President's weekly report — February 27, 2015
Overcriminalization and the fishy abuse of Sarbanes-Oxley
The United States Supreme Court issued a good decision in Yates v. United States, in favor of fisherman John Yates. As described in our blog, because Yates threw some undersized fish overboard after an inspection, Yates was charged with violating the Sarbanes-Oxley Act, a post-Enron statute that prohibits the destruction of items like computer files and financial data. Yates was subject to 20 years in prison for throwing the fish overboard. PLF filed an amicus brief on behalf of Mr. Yates suggesting that Sarbanes-Oxley does not encompass fishing violations and that overcharging defendants with extraordinary crimes and sentences, is manifestly unfair to defendants — including innocent ones. There was a dissent, notable if for nothing else its citation to that eminent legal authority Dr. Seuss. We guess sometimes you have to go with the best you have.
Equality Under the Law Project — Victory in Buffalo
In Margerum v. City of Buffalo, the New York Court of Appeals issued this favorable decision. As described previously in our blog, the City of Buffalo prevented top-scoring firefighters from receiving promotions because of their race. The City commissioner testified that he did not want to increase the racial disparity within the fire department, and he wanted to end two existing disparate impact suits. The white firefighters sued, arguing that the City’s race-based decision to deny their promotions violates the right to equal protection of the laws. The firefighters won the case.
The good news is that the majority opinion accepted Ricci (the Supreme Court case involving firefighters in New Haven) as controlling and did not include any language to dilute the standard itself. That was the point of our amicus brief, so it is a victory in that sense. However, the court ruled that liability cannot be decided on summary judgment motions, and remanded the case for trial to determine why the City let the promotion eligibility lists expire.
School Choice — North Carolina
Oral argument at the North Carolina Supreme Court was held this week in Richardson v. State of North Carolina, and Hart v. State of North Carolina, cases challenging North Carolina’s scholarship program. The Program provides scholarships to low-income families so that they can send their children to private schools. But entrenched interests are trying to scuttle the competition by raising various constitutional claims. For more see our amicus brief here and our blog post here.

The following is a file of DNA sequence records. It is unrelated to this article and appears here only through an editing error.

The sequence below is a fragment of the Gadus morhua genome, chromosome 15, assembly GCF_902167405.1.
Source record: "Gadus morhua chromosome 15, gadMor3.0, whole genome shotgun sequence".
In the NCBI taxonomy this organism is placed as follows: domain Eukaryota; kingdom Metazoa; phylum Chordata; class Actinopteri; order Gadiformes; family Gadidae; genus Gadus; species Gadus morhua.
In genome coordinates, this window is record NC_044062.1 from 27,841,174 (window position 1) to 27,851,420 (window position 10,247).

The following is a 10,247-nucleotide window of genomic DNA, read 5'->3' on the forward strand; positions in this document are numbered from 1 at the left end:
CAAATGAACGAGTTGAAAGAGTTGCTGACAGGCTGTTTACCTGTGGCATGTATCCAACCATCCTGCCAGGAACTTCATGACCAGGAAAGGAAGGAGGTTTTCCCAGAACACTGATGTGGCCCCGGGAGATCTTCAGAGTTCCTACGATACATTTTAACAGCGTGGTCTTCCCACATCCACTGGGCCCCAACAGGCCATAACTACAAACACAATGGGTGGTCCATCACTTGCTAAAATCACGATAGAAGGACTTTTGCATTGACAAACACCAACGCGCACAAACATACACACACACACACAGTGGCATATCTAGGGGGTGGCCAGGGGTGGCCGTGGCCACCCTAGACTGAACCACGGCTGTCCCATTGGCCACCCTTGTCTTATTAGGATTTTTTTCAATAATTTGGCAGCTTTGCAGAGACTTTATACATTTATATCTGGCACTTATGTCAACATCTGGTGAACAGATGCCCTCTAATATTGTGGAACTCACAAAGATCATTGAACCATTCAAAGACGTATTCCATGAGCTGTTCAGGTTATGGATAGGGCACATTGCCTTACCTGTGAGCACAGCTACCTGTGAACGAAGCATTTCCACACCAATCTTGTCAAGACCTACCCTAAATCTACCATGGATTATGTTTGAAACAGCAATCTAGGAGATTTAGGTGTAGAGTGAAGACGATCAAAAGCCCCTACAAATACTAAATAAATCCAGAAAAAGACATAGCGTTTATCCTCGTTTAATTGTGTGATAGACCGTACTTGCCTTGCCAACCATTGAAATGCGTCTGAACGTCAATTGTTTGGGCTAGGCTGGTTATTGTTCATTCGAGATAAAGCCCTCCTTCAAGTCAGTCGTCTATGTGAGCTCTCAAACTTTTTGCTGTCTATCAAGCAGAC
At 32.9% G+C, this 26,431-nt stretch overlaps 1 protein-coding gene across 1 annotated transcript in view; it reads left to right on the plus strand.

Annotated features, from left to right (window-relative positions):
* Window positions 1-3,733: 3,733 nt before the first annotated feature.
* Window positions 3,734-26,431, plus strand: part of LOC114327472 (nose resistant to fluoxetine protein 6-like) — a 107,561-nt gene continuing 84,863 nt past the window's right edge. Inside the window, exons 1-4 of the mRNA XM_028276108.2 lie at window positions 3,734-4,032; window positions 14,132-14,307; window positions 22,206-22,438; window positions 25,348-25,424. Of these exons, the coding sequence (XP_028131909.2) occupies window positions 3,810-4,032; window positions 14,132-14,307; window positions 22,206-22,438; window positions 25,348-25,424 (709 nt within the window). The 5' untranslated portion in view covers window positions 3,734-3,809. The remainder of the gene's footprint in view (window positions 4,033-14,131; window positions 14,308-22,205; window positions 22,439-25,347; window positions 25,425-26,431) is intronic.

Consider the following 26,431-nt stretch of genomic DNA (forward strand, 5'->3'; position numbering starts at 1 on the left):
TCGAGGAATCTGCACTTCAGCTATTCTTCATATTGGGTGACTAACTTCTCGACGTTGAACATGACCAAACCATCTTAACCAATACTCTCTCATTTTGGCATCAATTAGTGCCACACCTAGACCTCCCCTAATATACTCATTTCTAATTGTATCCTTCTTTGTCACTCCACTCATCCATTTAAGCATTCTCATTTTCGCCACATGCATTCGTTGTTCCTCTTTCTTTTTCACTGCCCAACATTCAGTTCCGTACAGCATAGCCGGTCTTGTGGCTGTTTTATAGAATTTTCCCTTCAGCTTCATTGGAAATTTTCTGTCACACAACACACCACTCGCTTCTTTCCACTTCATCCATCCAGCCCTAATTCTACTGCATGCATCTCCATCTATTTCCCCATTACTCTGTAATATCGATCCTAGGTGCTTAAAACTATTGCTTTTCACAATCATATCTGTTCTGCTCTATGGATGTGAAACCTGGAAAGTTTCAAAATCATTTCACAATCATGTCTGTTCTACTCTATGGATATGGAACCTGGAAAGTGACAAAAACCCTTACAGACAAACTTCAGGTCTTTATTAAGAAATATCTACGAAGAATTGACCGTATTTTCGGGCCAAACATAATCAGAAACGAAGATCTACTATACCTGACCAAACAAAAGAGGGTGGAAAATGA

Education Labor Reform
We filed this amicus brief in Friedrichs v. California Teachers Association supporting the right of teachers not to be forced to subsidize union coffers without their express affirmative consent. We’re asking the United States Supreme Court to hear the case. As our amicus brief and blog post explain, the Supreme Court has expressed some serious concerns over whether forcing public employees to pay union dues without their affirmative consent violates the First Amendment rights of the employees.
We filed this amicus brief asking the United States Supreme Court to take up U.S. Legal Services Group v. Atalese. This is another case where a lower court has attempted an end-run around federal law favoring arbitration clauses. As our blog post explains, the New Jersey Supreme Court threw out an arbitration clause because the express terms in the contract calling for arbitration didn’t explain fully enough that arbitration means arbitration, i.e. not being able to sue in court. We think New Jersey citizens are smarter than that.
Tort Reform — Lead Paint & Public nuisances
We filed this amicus brief in State of California v. ConAgra, asking the California Court of Appeal to reverse a trial court ruling that presumed all homes with lead paint (pretty much any home built before the mid-1970s) to constitute a public nuisance. As our blog post notes, every other state where this theory has been raised has rejected it for good reason. The open-ended liability and lack of a limiting principle would create much havoc if the decision is not reversed.
Endangered Species Act – Wolverines
Be sure to listen to our podcast on whether wolverines should be protected by the Endangered Species Act.
learn more about
ConAgra Grocery Products v. California
The State of California brought a lawsuit in 2000 to abate the alleged public nuisance caused by five companies’ manufacture and sale of lead paint at a time when lead paint was legal. The trial court found three of the companies to be liable for creating a public nuisance and ordered them to pay over a billion dollars into an abatement fund. As a consequence, the court opinion declares almost all properties in California that have lead paint on them to be per se public nuisances – exposing property owners to massive tort liability. The companies appealed and PLF filed an amicus brief arguing that argue that declaring lead paint to be a public nuisance violated the due process rights of both the paint companies and California property owners. The decision from the U.S. Supreme Court was unfavorable in that the cert petition was denied.Read more
What to read next
This morning, PLF filed an Amicus Letter urging the Supreme Court of California to grant review of the court of appeal’s decision in Environmental Law Foundation v. State Water Resources Control … ›